The best part of gaming is the memories you make. I’m as guilty as the next video game journalist of rambling about ‘skill ceilings’ and ‘deep mechanics,’ but there’s nothing like swapping gaming stories with friends and strangers.
My grandparents gave me and my brother our own Gameboy Colors for Christmas, and we spent hundreds of hours wandering around Pokémon’s Kanto and Johto regions together. It was never about completing the Pokédex for us. We just loved the games, and we’d invent challenges for ourselves after we’d exhausted the main story. We’d start new save files and navigate through Dark Cave without Flash, catch the legendary birds using standard Poke Balls, and beat the Elite Four without using Potions or Revives. We’d argue over which ‘mons make the best Swiss Army Knives for HMs.
Some of my fondest memories from childhood are of the two of us sitting on the couch in our living room, Gameboys in hand.
Money was tight when we were growing up, and my brother and I spent months saving up to buy a used N64 off Amazon. I still remember the look on the GameStop employee’s face after we laid a wad of dollar bills and loose change on the counter and asked if they had Super Smash Bros. in stock.
He retreated to the back of the store for a couple minutes, and came back to the register with a used copy of the cartridge in his hand.
“Good choice,” he said, smiling. “I think you guys are going to enjoy this one.”
He was right. We logged thousands of hours on that dirty grey cartridge.
When the GameCube came out, we knew it would be a while before we’d be able to play Melee. We monitored the price of the console in catalogs, salivating over the game when we had the chance to play it at other people’s houses. About two and a half years after the GameCube was released, we pooled our meager funds together again to purchase the console and a copy of Melee.
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In high school, I installed all the freeware games I could find on my mother’s work laptop. Battle for Wesnoth, Lugaru, Toribash, N. The list goes on. Name a shareware game from the early to mid-2000s, and I’ve probably played it.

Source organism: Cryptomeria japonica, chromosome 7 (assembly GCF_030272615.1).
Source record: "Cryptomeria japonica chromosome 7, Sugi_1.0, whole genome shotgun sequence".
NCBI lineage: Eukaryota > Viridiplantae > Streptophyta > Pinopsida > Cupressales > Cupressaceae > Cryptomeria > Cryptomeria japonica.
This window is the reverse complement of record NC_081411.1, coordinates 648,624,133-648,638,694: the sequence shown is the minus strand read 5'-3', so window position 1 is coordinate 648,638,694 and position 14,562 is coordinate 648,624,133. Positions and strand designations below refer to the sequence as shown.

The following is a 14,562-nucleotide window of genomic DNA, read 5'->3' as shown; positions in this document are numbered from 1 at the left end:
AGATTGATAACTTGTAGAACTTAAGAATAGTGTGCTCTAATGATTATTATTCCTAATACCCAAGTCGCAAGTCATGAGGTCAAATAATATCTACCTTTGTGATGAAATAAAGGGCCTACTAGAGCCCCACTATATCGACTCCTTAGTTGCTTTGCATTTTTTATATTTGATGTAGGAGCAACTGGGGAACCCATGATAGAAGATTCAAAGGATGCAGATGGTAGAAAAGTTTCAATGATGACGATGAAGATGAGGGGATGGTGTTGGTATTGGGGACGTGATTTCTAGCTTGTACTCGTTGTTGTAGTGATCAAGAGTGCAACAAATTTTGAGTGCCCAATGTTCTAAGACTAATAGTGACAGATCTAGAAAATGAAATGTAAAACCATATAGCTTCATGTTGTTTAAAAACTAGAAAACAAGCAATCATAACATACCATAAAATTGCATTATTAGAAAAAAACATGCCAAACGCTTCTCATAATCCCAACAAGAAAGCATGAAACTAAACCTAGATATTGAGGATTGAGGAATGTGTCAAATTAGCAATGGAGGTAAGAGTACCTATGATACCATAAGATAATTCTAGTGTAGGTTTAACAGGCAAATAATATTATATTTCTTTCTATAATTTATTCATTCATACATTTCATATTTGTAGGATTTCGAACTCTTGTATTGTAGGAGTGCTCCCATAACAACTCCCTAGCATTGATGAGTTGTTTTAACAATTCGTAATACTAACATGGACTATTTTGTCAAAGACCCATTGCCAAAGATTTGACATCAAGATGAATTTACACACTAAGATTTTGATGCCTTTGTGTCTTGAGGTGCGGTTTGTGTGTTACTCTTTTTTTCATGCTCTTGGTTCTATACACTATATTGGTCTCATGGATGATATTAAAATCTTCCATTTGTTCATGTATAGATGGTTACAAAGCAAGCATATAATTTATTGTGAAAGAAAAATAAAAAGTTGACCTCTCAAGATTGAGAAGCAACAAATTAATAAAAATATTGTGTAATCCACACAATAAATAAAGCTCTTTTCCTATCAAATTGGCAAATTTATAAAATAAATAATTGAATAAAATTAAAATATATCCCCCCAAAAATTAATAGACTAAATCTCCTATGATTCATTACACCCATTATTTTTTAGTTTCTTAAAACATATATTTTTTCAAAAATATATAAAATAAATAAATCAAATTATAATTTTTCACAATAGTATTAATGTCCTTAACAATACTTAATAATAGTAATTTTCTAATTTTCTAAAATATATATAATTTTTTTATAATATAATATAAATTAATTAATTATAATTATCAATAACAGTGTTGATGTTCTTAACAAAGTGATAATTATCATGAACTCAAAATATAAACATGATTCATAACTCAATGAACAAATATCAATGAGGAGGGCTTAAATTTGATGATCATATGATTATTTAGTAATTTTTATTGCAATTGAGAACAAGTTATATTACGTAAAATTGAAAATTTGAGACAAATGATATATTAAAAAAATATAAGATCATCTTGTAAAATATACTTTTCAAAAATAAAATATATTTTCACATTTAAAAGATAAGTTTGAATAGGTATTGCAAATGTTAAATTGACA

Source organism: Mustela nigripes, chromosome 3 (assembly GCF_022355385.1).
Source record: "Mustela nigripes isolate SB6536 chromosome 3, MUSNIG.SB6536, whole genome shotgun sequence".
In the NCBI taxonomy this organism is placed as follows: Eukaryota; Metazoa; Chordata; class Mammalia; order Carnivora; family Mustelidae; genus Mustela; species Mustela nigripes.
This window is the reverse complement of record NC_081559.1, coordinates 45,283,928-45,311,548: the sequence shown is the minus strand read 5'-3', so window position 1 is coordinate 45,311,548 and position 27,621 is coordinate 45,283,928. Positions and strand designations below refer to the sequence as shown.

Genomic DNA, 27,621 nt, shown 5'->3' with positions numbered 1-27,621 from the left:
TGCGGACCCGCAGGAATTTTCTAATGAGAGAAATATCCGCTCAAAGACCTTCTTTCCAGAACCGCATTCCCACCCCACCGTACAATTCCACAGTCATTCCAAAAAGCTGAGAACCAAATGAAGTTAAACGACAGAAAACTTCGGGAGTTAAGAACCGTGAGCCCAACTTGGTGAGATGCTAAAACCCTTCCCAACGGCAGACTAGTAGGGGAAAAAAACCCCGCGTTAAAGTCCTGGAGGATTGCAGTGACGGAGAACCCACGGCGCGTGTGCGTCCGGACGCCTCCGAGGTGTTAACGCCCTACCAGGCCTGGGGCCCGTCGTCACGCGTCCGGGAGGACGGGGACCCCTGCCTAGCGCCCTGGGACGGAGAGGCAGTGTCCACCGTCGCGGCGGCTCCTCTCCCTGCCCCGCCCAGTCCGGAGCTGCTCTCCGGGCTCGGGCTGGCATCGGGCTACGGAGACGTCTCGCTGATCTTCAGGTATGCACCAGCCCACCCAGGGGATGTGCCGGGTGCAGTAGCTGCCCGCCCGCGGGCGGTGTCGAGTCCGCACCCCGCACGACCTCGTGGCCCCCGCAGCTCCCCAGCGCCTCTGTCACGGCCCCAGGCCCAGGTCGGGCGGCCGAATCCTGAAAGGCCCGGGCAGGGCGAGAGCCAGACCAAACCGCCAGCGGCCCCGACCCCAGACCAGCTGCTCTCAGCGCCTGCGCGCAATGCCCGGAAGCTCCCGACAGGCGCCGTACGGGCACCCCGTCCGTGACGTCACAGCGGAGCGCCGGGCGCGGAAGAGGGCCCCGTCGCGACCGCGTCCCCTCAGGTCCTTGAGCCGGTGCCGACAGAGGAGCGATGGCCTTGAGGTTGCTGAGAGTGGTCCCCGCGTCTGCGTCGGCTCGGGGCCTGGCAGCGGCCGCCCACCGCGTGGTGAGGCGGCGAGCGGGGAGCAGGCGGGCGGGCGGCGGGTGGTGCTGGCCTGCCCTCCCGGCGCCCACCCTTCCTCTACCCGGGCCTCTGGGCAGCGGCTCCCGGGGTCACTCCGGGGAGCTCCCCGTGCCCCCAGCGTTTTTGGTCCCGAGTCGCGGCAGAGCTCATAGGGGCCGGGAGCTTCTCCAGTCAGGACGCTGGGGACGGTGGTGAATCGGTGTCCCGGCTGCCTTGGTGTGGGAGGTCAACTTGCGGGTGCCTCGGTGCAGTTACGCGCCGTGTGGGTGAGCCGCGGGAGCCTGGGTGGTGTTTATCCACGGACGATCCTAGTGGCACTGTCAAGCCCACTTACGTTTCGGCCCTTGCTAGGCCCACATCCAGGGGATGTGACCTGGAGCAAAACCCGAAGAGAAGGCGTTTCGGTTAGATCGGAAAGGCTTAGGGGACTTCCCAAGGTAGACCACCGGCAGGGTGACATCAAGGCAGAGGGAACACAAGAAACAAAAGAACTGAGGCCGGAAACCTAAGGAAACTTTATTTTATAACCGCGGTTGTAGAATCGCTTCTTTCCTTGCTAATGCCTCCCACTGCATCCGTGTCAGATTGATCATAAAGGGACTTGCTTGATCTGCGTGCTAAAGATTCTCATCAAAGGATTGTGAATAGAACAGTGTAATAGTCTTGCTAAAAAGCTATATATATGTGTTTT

Fads come and go, but reading and gaming were the only two hobbies that I stuck with throughout my childhood and teenage years. I’d go to the local library and alternate between devouring novels and flipping through back issues of GameInformer.
After high school, I went to Bard College, a small liberal arts school in the Hudson Valley, where I majored in Literature. When I wasn’t in class, I was reading and doing research in the library. But in the little spare time I had, I squeezed in as much gaming as possible.
My brother introduced me to esports after I graduated, and taught me how to play CS:GO with the kind of patience that only an older sibling is capable of summoning. It’s been three years since then, and all the hours I’ve spent staring at screens has paid off.
I gave video games my time, and video games gave me friends, comfort, community, and a job where I can do the two things I love most.
And that’s pretty cool.
Where does your gamer tag come from?
Killed a wizard IRL and stole his name.
What article do you take the most pride in and why?
The best article I’ve ever written was “8 Dogs That Look Like Sean Gares.” That was the peak of my career as a journalist.
I’m also quite proud of “The Overwatch Community Makes Me Want To Punch Myself.” I stand by almost everything I said in that piece, and it aged pretty well.
Who is your favorite esports player and why?
I adore Filip “NEO” Kubski. Esports sometimes feels like it’s full of loud and grating personalities, but NEO is a quiet, calm, and respectful dude. He doesn’t indulge in drama. He doesn’t complain when he loses, and he doesn’t brag when he wins. NEO is a legit role model, and one of the smartest Counter-Strike players in the history of the game.
What’s your D&D alignment?
I just took this D&D alignment test, and ended up with Neutral Good, which seems about right.
What game do you find yourself playing when you should be writing or editing?
When I’m stressed or anxious, I love going on Fragshack’s CS:GO aim map servers and clicking on heads until I’m able to drown out the negative thoughts in my own. It’s very relaxing.
Who inspires you to write better and chase leads?
I have a great deal of respect for the investigative journalism that Richard Lewis does. Exposing the iBP matchfixing scandal, looking into shady gambling sites, uncovering conflicts of interest, following the money — he’s the real deal as far as journalistic integrity goes.
Marvel or DC?
I have no strong feelings one way or the other. Is that a shitty answer? That’s a shitty answer.
League of Legends or Dota 2?
I appreciate both games, but IceFrog is a genius, and Dota 2 is the best video game ever made.
What video game level could you never complete?
The Water Temple in Ocarina of Time. I adored that game, but I hated that level, and never managed to beat it when I was a kid. I decided to give it another go as an adult, and still couldn’t finish it. Fuck the Water Temple.
JP Corner has been with Esports Edition for almost two years, and you can follow him on Twitter here.